Accommodation and Meals: We spend four nights in a mixture of hotels and eight nights in traditional ger camps. All accommodation is locally owned and run, which has a positive effect on the economy and community by increasing employment alternatives in the area. By spending the majority of the time in simple lodgings, we significantly reduce our carbon footprint for the trip. We also operate on a ‘leave no trace’ basis, which involves disposing of waste at major towns and Ulaanbaatar, rather than leaving rubbish behind. Fresh, locally sourced ingredients are used wherever possible where meals are provided. Chefs are often able to produce some delicious Mongolian specialties for clients as well, like ‘Tsuvian’- pasta served with vegetables and strips of meat, or ‘Buuz’- steamed dumplings stuffed with meat.
UK Office: It all starts at home so we have first worked at reducing our carbon footprint in our UK Offices. Through energy conservation measures and recycling policies, we are proud to be actively reducing the waste produced and our impact on the environment. We support various projects all over the world to try and give something back to the places we visit.
Local Craft and Culture: At the beginning of the trip, we visit Shankh Monastery on the way to Arvaikheer. Upon arrival there is time to visit the local museum, which contains nature collections, stone figures and Turkic scripts. Other cultural excursions include a trip to the Bayan Mountain Range to view rock art from 3000 BC, and a visit to the Manzushir Monastery on the edge of Bogd Haan National Park. Any money spent or given here as a donation contributes to the upkeep of these attractions. The cultural highlight for some is an evening of traditional Mongolian song and dance performed by the world famous Tumen Ekh dance troupe. This includes throat singers, contortionists and Tsam dancers. Handicrafts are available widely in the larger cities and typically include colourful leather boots, embroidered textiles, decorated flagons and carved wooden items. Buying traditional crafts is encouraged as this is a means of supporting the community and, in some cases, of keeping customs alive. However, guides will be careful to point out that some souvenirs on offer can be damaging to the environment or wildlife- like the horns of argali sheep or snow leopard pelts.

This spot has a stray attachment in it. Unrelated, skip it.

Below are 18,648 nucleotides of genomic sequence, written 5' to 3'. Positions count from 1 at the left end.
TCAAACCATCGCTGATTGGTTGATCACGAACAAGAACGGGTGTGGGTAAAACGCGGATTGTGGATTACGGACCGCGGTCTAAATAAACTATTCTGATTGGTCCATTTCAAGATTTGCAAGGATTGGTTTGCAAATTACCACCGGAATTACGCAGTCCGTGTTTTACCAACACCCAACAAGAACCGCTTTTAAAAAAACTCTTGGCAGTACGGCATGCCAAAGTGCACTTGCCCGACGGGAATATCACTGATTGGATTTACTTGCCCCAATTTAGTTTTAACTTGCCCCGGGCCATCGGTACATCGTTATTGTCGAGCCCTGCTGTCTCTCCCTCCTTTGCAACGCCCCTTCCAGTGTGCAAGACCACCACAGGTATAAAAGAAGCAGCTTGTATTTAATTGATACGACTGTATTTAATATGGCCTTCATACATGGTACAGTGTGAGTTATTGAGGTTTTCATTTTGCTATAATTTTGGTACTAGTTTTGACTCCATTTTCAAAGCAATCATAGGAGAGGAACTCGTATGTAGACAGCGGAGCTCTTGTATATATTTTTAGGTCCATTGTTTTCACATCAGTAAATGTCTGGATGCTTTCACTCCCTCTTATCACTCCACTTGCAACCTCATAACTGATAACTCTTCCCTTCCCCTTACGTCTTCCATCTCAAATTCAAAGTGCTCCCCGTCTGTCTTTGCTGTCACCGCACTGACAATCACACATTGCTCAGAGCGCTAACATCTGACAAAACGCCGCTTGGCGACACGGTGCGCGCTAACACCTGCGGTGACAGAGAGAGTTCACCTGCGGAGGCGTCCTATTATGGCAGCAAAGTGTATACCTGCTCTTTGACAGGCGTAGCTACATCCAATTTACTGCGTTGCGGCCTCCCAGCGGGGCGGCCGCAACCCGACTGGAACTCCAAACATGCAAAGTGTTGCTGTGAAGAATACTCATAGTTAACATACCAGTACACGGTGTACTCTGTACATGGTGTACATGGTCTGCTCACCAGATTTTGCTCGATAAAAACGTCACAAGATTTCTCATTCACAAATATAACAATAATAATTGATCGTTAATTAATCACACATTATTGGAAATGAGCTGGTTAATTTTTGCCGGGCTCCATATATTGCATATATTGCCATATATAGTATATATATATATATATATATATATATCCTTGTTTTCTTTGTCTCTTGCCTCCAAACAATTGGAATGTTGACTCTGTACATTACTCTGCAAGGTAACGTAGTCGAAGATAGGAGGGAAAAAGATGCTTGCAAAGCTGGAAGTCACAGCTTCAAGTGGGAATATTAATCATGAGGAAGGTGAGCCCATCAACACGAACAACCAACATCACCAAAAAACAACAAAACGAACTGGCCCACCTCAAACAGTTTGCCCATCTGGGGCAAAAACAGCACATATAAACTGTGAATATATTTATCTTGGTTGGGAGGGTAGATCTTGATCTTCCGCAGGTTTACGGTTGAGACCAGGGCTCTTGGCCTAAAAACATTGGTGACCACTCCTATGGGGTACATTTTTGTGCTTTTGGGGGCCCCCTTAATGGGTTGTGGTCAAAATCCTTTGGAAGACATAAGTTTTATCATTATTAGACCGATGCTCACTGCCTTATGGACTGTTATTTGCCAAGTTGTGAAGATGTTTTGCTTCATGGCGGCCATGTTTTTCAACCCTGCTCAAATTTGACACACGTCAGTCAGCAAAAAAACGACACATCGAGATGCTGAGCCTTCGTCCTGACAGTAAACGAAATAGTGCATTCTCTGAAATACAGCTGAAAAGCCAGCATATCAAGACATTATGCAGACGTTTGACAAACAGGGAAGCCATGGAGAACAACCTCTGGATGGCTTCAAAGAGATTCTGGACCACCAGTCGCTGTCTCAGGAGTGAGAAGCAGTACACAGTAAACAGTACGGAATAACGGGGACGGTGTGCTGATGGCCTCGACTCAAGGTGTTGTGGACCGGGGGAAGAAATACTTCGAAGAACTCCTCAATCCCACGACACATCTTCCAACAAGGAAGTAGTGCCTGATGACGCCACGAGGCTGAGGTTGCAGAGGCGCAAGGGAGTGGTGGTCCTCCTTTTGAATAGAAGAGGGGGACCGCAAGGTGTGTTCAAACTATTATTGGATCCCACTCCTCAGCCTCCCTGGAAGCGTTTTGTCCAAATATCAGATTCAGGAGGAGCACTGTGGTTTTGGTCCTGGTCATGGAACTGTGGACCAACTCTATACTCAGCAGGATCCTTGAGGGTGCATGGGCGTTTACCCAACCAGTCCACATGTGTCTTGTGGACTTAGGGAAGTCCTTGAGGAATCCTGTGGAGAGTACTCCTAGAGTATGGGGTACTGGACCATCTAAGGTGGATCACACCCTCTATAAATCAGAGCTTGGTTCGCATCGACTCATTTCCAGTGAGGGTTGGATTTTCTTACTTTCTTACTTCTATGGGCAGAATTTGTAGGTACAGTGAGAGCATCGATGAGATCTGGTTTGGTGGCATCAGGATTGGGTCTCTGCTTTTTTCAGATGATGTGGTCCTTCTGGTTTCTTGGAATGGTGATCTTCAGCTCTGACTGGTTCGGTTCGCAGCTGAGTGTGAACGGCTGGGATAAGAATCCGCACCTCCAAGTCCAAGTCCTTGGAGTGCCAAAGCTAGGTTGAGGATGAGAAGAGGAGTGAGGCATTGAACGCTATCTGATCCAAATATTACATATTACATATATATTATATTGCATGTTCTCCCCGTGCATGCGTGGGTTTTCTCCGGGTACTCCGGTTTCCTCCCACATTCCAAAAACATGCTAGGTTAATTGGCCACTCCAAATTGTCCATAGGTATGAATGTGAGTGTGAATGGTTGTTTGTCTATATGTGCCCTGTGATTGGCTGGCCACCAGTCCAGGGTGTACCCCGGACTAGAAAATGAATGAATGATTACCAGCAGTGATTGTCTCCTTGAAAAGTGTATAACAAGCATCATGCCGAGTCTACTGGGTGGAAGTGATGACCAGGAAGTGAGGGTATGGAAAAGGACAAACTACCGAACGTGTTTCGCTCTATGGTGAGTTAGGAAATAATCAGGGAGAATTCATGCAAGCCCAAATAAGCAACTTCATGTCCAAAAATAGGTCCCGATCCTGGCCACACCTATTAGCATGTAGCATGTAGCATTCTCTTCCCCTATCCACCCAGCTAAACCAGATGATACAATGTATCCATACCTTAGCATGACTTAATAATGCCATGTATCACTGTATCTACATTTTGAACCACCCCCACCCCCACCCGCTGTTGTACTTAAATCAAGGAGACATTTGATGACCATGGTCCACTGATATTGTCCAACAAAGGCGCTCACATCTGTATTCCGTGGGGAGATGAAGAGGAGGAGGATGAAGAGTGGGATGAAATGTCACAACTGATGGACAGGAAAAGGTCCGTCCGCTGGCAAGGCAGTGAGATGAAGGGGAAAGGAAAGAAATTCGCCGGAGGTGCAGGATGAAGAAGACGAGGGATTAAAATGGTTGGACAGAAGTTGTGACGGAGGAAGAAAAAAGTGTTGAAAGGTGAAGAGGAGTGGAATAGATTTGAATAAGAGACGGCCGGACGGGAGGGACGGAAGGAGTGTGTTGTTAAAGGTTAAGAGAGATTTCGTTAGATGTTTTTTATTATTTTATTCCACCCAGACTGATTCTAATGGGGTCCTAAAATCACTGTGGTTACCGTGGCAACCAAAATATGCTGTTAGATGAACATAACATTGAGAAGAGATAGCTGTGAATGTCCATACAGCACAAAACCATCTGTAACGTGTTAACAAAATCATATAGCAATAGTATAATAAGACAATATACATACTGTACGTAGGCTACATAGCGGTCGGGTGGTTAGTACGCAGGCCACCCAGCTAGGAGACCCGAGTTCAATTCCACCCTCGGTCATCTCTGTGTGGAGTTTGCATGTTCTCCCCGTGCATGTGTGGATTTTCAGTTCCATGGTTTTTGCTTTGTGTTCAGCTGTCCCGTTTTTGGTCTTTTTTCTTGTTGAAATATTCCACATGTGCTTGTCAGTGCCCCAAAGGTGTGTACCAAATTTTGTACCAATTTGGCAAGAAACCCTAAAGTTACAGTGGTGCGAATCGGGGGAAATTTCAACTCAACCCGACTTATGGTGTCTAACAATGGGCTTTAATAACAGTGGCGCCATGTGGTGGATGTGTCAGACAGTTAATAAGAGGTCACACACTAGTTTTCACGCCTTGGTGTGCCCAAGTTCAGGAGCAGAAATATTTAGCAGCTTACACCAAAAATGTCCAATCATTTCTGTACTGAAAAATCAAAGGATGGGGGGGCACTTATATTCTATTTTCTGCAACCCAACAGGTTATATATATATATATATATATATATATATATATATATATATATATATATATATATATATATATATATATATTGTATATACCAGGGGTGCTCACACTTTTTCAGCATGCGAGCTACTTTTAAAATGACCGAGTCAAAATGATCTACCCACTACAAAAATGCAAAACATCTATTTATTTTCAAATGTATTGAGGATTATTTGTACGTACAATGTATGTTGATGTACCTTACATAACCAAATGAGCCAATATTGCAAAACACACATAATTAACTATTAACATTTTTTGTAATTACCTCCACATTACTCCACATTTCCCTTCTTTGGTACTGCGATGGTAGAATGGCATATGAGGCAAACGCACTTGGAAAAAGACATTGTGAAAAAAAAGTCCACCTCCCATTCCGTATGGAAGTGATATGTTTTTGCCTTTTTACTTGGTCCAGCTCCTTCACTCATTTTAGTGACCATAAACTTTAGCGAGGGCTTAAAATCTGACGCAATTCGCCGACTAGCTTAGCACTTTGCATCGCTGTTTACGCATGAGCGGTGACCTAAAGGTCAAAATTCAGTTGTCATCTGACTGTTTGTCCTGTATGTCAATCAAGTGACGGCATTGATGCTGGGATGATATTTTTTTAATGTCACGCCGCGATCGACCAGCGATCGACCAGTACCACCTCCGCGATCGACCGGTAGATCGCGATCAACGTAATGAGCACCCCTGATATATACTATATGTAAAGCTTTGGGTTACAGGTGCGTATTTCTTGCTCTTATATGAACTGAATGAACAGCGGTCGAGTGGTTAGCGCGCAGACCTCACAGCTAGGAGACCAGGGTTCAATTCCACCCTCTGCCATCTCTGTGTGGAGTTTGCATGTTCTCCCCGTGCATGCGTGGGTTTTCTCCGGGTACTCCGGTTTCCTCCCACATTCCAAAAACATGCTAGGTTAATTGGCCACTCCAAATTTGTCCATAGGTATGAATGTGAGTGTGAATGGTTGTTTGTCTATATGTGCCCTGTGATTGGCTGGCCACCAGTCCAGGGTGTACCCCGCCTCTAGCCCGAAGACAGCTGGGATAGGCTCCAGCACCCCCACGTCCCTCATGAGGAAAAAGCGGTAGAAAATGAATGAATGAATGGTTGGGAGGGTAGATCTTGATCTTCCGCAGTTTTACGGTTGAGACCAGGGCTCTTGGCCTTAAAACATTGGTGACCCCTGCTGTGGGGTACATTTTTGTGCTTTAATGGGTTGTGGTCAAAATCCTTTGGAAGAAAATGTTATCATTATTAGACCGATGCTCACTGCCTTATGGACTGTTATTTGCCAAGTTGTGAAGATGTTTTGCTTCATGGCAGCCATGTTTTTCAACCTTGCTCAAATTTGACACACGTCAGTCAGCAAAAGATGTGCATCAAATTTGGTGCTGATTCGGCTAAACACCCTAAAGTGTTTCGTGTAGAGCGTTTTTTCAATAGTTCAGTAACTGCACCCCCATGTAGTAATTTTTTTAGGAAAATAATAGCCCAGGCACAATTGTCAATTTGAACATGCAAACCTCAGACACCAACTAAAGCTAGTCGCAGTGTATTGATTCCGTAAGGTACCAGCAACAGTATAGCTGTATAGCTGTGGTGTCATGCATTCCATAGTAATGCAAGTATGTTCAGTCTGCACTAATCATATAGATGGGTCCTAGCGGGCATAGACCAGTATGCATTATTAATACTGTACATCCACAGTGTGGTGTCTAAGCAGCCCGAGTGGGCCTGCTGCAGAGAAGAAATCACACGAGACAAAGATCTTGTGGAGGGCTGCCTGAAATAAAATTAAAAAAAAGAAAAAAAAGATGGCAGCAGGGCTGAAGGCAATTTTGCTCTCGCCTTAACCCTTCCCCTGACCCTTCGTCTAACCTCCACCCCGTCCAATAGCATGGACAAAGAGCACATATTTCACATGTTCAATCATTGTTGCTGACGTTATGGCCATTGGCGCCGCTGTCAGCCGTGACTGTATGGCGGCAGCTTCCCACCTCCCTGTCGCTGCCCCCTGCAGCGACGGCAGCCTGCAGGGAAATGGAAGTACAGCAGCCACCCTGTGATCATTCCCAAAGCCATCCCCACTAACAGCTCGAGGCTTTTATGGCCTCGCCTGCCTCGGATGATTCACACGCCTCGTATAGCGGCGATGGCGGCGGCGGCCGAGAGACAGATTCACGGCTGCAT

Charity: Our local operator has been supporting the Lotus Children’s Centre in Mongolia. The organisation is a small NGO that acts as a home and school for about 80 vulnerable children. Our operators have donated bicycles, computers, and used camping equipment to facilitate the children’s education and play time. On occasion they have even provided employment for older children who were struggling to find a secure job. If clients would like to make charitable donations whilst on the trip, this can be done in the form of small gifts and supplies at the villages we encounter. For example, our visit to the camel breeding family in the South Gobi is a good opportunity.
Group Size: This small group tour has a maximum of 16 participants, meaning that we have a low impact on the environments and communities we visit and are able to ensure that we do not disrupt or lead to the displacement of local people. The small number also allows us to stay in unique, family-run hotels that cannot benefit from coach tours and other mass tourism due to their limited sizes.